As if afraid to be undone in a contest of illogicalities, Mr. Kissoon claims that: “When you read Jeffrey’s voluminous letter you conjure up the memories of the young V.S. Naipaul dismissing the Caribbean as a place that will never create history.”
This is so because, according to him, I refuse to accept that, by confronting oligarchies, Caribbean people can contribute to their reformation.
But he then tells us: “There are countless examples in history where the iron laws of oligarchically defined organisations were defied!” You may well ask how then can the Caribbean people be making history by defying it?
Mr. Kissoon claims that both Messrs. Moses Nagamootoo and Michael Carrington spoke publicly against their party and were not expelled.
He seems not to realise that expulsion is the ultimate level of discipline, the other extreme of which can be simple an official expression of displeasure.
Indeed, the examples of Nagamootoo and Carrington are largely irrelevant, for as he rightly says, people have been and will continue to test the limitations of the oligarchic form.
It is an aspect of our humanity to perennially attempt to expand our freedoms by pressing against our limitations.
This does not however mean that generally one is not expected to adhere to the rules of an organisation that one has freely joined as long as one remains a member of it. That said, Mr. Kissoon’s contention that: “People like Jeffrey and Ralph Ramkarran…could have changed history by speaking up (publicly) against dictatorship in the PPP,” appears extremely over-optimistic!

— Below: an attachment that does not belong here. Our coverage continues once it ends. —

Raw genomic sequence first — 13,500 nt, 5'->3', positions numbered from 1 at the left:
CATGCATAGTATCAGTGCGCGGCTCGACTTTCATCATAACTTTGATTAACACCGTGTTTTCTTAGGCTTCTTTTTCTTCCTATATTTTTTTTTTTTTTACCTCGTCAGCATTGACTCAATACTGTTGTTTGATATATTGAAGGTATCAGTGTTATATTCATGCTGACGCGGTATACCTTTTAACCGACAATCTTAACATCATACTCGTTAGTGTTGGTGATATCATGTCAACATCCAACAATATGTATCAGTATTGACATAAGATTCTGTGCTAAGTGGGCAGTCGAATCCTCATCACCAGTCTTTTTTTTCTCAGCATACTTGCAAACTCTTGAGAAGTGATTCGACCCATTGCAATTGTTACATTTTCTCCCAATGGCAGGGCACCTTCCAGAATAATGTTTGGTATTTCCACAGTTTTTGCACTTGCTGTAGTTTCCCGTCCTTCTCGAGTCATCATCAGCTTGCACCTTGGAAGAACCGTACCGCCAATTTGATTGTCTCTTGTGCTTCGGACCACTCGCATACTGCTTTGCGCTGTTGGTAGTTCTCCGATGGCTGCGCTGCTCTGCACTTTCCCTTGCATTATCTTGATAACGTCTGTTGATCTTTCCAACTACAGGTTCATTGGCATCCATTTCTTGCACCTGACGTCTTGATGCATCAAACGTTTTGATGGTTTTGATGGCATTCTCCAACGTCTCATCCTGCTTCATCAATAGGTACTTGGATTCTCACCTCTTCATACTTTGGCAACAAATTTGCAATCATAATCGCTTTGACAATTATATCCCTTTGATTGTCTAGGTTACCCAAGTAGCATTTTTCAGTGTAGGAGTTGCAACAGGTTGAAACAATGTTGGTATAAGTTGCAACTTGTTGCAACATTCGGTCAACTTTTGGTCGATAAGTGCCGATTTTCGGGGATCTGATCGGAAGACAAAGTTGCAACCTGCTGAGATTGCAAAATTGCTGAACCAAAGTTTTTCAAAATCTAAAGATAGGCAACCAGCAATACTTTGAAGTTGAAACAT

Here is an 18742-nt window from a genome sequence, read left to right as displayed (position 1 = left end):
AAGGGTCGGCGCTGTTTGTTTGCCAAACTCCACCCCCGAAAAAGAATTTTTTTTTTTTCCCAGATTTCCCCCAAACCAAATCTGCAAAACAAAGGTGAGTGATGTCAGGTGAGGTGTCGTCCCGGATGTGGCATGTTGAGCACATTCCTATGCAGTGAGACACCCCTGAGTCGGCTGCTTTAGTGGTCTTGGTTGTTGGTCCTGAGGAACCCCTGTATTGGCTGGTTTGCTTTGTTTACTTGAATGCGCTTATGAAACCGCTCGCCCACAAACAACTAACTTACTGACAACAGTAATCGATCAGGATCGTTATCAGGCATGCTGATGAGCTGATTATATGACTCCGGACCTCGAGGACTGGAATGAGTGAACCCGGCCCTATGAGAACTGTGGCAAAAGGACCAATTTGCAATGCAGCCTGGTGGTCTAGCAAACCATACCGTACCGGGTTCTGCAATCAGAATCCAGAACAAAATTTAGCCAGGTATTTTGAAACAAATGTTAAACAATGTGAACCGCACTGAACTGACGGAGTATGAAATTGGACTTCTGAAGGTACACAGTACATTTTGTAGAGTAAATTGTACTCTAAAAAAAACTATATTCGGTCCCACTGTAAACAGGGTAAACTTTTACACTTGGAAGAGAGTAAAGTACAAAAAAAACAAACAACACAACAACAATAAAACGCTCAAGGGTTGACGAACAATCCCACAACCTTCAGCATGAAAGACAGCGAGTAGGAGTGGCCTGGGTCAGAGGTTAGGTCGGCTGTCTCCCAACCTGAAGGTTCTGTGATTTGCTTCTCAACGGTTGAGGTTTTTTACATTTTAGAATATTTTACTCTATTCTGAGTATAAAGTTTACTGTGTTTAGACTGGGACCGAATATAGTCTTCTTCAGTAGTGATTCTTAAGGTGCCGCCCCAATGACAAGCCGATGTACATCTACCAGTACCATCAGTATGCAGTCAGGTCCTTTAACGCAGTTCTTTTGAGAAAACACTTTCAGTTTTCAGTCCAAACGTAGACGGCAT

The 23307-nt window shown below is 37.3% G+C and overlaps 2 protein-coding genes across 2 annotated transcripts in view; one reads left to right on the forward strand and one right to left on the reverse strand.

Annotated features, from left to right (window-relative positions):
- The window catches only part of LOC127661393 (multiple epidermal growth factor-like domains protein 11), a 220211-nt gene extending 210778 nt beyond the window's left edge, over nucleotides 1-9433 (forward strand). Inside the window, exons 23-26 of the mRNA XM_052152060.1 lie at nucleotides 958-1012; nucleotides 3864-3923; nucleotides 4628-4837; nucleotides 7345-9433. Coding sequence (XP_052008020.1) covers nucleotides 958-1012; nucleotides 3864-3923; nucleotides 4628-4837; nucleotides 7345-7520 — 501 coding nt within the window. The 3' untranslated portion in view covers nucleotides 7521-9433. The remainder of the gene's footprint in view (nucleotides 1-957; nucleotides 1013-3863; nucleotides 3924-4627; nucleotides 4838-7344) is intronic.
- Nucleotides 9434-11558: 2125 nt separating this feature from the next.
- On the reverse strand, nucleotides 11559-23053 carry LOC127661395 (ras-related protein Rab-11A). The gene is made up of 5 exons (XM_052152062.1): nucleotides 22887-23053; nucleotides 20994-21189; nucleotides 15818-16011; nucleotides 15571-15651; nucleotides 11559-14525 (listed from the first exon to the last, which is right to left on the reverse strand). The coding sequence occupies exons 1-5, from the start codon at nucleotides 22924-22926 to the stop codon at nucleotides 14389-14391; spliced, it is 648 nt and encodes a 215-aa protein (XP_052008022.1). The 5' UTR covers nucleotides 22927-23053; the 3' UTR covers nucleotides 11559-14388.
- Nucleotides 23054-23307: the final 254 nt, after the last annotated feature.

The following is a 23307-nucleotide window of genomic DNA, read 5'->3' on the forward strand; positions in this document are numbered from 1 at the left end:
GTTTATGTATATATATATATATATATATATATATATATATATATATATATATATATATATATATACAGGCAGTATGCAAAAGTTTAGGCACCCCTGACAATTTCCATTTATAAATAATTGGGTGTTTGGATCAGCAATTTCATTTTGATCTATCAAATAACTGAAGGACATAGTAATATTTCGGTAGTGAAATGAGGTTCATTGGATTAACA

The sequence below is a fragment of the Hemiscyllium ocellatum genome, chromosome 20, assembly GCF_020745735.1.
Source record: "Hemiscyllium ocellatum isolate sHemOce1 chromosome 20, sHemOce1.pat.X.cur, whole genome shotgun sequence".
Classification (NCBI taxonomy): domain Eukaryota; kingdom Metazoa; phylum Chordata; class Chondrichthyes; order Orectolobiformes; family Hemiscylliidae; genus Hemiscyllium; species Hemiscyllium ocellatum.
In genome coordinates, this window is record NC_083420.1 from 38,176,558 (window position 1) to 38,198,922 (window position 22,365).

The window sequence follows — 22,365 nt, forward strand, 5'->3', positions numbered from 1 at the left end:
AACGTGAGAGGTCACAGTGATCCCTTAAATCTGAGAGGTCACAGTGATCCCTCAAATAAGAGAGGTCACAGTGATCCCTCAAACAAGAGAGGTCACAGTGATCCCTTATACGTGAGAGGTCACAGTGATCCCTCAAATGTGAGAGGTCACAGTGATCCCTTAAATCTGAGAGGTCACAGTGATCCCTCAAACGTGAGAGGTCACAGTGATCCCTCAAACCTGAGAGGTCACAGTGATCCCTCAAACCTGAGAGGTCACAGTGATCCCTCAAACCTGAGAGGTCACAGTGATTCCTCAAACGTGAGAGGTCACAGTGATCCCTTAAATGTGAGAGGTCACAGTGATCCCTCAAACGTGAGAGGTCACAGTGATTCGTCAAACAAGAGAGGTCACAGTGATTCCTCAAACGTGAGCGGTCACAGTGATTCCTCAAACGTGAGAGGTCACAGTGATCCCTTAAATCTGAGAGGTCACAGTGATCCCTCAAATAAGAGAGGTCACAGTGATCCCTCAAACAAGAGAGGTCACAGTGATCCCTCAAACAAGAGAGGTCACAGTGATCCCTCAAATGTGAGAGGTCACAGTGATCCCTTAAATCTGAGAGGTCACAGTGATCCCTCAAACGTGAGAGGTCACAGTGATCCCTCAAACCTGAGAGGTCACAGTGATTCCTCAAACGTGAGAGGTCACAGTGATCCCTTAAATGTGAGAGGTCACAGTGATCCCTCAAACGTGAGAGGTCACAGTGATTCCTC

Let me repeat the suggestion I made to Mr. Maxwell: “Change is brought about by a dialectical interplay of various internal and external forces and is not usually entirely the result of outsider activism.”
Mr. Kissoon then proceeds to make a very strange statement: “Those familiar with Sartre’s contribution to existentialism would know that … it is the process whereby we give meaning to our existence (incidentally, I stole that wonderful book when I worked as a 16-year-old youth at the Michael Forde Book Store.
I did not steal it from the National Library as a certain PPP presidential candidate would like to think. I still have it and treasure it).” It would be hilarious if Mr. Kissoon were suggesting that by this kind of unlawful behaviour he was in some way being existentialist: going “beyond (his) own social and historical limitations!”
As I have demonstrated, Mr. Kissoon does not truly understand many of the social and political concepts he bandies about, is usually oblivious to their implications, finds it hard to put together logically consistent arguments and is prone to terminological inexactitudes.
This is not to say that his contributions are without value. As many people are engaged by sound-bites, emotion, etc., they do provide for levels of partisan interest articulation and aggregation and on the flip side help with tension maintenance.
They do not however have the intellectual value he appears to want to place upon them, being no more than badly constructed admixtures of evidence-less personal opinions and gossip.
Henry B. Jeffrey